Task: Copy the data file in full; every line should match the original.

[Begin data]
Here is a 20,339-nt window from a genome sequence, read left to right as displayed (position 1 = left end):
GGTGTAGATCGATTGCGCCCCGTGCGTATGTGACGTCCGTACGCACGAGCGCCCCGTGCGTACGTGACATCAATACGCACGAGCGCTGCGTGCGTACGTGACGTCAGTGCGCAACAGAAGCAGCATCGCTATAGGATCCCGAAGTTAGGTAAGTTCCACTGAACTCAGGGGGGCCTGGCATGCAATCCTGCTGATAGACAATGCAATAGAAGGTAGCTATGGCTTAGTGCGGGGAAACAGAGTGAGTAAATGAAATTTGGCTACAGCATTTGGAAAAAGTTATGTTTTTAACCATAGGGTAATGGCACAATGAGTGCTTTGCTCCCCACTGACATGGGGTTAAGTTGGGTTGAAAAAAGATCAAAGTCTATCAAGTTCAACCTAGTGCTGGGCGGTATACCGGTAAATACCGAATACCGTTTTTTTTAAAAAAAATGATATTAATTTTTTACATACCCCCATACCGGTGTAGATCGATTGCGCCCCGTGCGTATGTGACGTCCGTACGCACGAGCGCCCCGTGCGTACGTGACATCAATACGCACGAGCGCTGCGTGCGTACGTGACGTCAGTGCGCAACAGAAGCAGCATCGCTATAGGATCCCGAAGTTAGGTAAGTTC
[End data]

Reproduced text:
Here is a 20,339-nt window from a genome sequence, read left to right as displayed (position 1 = left end):
GGTGTAGATCGATTGCGCCCCGTGCGTATGTGACGTCCGTACGCACGAGCGCCCCGTGCGTACGTGACATCAATACGCACGAGCGCTGCGTGCGTACGTGACGTCAGTGCGCAACAGAAGCAGCATCGCTATAGGATCCCGAAGTTAGGTAAGTTCCACTGAACTCAGGGGGGCCTGGCATGCAATCCTGCTGATAGACAATGCAATAGAAGGTAGCTATGGCTTAGTGCGGGGAAACAGAGTGAGTAAATGAAATTTGGCTACAGCATTTGGAAAAAGTTATGTTTTTAACCATAGGGTAATGGCACAATGAGTGCTTTGCTCCCCACTGACATGGGGTTAAGTTGGGTTGAAAAAAGATCAAAGTCTATCAAGTTCAACCTAGTGCTGGGCGGTATACCGGTAAATACCGAATACCGTTTTTTTTAAAAAAAATGATATTAATTTTTTACATACCCCCATACCGGTGTAGATCGATTGCGCCCCGTGCGTATGTGACGTCCGTACGCACGAGCGCCCCGTGCGTACGTGACATCAATACGCACGAGCGCTGCGTGCGTACGTGACGTCAGTGCGCAACAGAAGCAGCATCGCTATAGGATCCCGAAGTTAGGTAAGTTC